2005 has seen a vigorous discussion around a document from CDISC on e-source, or clinical trials without paper "source" documents. CDISC's document could become the starting point for a regulatory guidance in coming years.
A few recent eCliniqua stories detailed vendor and sponsor views on the issue of how technology needs to conform to existing and anticipated regulation. Now it's time for the thoughts of an official who enjoys close access to the process by which CDISC volunteers and the FDA are examining both e-source technology and the role standards may play in facilitating the use of e-source.
eCliniqua is not in the habit of letting interviewees speak off the record. But then we got to chatting with this well-placed individual. This person is quite familiar with the internal thinking about e-source at the FDA. This individual periodically receives email with radioactivity at levels considered unsafe by the Nuclear Regulatory Commission. This time around, our source would like to avoid any re-inflammation of the e-source debate. It is the holidays, after all.
One factor underpinning the CDISC-FDA collaboration on e-source is time. Changing anything in any bureaucracy takes so long that all parties hoped to come up with something to facilitate the use of e-source and data standards now. "The FDA people want to encourage the use of e-source technology," our source says. "But they want to stay good on predicate rules, which they can't readily change."
CDISC's working group on e-source includes representatives of clinical sites, sponsors, validation experts, and CROs. It is also working with other industry task forces. One critique of the drafting of the CDISC e-source document is that some of the organizations that know the technology best-vendors-have been excluded from the process.
This isn't true. There are vendors involved. But they are discreet and not inclined to push one particular product or solution. Says our source: "The FDA has heard from the vendors on this topic for years. They tend to take over conversations. Then people that the FDA has not heard from don't talk."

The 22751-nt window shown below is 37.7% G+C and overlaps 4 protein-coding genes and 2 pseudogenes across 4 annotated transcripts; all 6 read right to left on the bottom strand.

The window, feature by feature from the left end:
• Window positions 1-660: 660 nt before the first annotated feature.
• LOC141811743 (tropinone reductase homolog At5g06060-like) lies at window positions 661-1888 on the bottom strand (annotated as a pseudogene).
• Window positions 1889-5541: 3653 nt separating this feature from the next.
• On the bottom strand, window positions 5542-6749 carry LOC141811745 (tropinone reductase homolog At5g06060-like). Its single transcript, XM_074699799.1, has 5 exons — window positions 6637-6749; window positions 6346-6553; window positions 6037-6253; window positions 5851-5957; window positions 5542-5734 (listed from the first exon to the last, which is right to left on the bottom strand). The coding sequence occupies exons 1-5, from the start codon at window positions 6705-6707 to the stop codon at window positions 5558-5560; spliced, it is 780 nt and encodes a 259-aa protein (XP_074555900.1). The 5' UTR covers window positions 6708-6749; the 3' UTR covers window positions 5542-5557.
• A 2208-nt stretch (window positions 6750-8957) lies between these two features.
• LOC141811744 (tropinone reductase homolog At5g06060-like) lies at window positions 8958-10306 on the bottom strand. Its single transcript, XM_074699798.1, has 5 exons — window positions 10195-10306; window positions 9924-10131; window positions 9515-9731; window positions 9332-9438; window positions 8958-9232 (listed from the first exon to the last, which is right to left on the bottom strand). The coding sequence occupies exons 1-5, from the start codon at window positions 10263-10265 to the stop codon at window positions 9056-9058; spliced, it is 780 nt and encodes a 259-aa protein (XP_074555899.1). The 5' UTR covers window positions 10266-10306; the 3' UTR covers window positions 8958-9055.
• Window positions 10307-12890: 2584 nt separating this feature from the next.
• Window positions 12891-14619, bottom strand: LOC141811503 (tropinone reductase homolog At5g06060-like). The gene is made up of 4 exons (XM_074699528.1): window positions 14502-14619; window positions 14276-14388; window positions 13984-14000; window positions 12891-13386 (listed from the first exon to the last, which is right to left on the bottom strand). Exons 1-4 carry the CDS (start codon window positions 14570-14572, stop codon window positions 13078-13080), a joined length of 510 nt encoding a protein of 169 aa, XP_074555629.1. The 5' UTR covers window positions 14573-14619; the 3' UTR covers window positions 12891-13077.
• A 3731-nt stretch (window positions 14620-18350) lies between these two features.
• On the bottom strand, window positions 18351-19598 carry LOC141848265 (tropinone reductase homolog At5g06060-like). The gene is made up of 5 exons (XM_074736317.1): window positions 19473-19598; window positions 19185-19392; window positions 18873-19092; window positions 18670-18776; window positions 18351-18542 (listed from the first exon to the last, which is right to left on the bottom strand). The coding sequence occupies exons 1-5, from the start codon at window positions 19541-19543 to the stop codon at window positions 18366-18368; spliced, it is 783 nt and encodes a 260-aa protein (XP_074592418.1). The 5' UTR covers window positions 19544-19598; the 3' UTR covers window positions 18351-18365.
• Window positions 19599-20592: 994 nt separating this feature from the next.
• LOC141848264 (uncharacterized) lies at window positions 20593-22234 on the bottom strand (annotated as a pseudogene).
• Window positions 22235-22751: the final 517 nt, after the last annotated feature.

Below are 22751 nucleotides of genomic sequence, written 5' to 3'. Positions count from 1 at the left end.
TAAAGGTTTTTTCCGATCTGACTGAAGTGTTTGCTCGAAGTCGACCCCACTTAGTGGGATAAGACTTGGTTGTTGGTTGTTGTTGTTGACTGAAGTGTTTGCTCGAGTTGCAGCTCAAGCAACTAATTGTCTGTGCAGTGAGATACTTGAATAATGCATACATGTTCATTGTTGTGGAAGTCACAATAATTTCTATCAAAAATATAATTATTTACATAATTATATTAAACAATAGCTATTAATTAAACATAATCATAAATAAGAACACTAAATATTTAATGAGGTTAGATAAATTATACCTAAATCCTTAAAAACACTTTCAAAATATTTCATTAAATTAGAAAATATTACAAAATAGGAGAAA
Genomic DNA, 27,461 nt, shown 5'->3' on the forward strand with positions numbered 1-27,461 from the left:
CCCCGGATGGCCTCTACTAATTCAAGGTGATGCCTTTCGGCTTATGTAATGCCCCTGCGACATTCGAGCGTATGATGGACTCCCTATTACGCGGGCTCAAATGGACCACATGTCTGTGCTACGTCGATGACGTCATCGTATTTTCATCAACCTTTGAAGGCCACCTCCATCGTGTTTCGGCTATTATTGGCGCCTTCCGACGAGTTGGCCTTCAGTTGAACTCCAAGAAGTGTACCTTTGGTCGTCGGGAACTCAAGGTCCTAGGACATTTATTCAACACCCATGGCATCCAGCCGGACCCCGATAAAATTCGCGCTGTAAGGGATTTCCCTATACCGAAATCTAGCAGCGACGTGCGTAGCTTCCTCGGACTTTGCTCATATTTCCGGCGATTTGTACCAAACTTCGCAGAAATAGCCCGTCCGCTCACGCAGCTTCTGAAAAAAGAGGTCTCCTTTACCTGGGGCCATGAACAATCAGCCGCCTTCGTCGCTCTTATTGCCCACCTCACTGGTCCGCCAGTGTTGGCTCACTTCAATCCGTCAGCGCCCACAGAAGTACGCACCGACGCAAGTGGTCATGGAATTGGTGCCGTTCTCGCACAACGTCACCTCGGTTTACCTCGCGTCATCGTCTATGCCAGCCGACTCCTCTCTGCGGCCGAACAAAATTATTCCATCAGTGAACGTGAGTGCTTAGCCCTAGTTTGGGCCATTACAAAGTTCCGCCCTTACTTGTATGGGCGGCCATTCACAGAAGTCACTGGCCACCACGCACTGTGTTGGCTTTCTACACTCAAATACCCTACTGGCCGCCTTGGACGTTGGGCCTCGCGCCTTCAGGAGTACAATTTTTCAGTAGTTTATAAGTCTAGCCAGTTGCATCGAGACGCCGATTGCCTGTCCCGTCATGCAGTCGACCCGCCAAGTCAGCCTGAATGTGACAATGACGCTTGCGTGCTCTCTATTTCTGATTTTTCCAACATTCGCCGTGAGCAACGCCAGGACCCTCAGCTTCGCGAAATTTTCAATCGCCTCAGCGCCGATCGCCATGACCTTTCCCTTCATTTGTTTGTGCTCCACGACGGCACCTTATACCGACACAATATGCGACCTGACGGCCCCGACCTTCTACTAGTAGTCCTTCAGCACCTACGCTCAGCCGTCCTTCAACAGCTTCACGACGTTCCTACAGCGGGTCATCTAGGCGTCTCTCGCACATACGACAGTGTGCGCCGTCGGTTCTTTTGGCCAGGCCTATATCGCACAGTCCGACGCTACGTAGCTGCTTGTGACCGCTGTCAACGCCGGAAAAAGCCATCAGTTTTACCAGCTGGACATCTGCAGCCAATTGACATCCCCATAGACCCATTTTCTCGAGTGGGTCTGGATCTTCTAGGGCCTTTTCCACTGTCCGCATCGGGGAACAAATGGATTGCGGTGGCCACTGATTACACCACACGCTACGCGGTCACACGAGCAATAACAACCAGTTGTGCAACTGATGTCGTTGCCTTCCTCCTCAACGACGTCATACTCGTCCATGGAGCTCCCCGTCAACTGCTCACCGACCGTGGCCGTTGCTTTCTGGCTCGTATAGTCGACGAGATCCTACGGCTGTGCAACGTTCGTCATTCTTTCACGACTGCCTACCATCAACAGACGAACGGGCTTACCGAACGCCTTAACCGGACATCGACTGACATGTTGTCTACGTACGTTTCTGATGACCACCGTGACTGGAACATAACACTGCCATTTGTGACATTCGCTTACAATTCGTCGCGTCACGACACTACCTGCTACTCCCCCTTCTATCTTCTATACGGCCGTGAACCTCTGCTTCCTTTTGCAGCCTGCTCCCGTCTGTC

One major issue is a requirement proposed in the CDISC document. To wit: Sponsors should not have exclusive control over source data. The CDISC document recommends that the investigator should be able to access the source data at all times. If changes to the data are necessary, investigators must be aware of the changes or make the changes themselves.
For people at FDA and in the CDISC e-source working group, there is wide agreement that the central role of the investigator should not be circumvented by technology. Rather, the role of the investigator is sacrosanct under current guidance. The FDA simply has no room to maneuver here. Clinical investigator access to his or her own data should supersede any shiny new bells and whistles the vendor community may offer.
"If the data flow to the sponsor and the investigator never sees these data, or only sees them at the end of the trial, that's not the way it should be done," our source says. "If the data is on some sponsor's system and the investigator can't access it, that's not a good thing."
CDISC received more than 500 comments on its currently posted e-source document. Another draft should be ready in the first quarter of 2006. The next version will more fully describe methods and scenarios through which e-source can be deployed within existing regulations and through the use of available industry standards.
And in the meantime? "If sponsors have the only source database in-house," says our contact, "they may need to make sure they provide appropriate controls and access for investigators. That's an issue. They should document their processes in light of the requirements listed in the e-source document. But this is fixable."
Online registration is now available for Bio-IT World's 2006 Life Sciences Conference + Expo, to be held this April 3-5, 2006, in Boston, Massachusetts. Registration details are here.